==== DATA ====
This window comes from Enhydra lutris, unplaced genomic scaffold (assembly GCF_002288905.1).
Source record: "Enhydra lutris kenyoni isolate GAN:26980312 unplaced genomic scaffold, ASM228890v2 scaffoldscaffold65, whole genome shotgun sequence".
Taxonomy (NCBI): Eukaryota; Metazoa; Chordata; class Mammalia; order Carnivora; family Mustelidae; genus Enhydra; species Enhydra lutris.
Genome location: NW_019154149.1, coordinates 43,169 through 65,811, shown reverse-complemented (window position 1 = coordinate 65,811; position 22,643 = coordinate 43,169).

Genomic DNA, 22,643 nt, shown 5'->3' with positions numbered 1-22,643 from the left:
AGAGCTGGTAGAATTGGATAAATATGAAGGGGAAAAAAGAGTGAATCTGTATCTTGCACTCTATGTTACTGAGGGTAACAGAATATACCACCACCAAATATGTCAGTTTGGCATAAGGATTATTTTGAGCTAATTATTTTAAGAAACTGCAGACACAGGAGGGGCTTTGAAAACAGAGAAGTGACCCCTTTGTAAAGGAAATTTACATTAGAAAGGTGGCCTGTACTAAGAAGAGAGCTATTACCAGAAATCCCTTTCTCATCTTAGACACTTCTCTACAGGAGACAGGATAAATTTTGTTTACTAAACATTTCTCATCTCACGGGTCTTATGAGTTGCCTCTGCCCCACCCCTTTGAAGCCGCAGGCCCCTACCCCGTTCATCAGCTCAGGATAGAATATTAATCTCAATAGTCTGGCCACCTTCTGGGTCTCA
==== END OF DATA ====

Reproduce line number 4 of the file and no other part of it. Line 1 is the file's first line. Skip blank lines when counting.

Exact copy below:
Genome location: NW_019154149.1, coordinates 43,169 through 65,811, shown reverse-complemented (window position 1 = coordinate 65,811; position 22,643 = coordinate 43,169).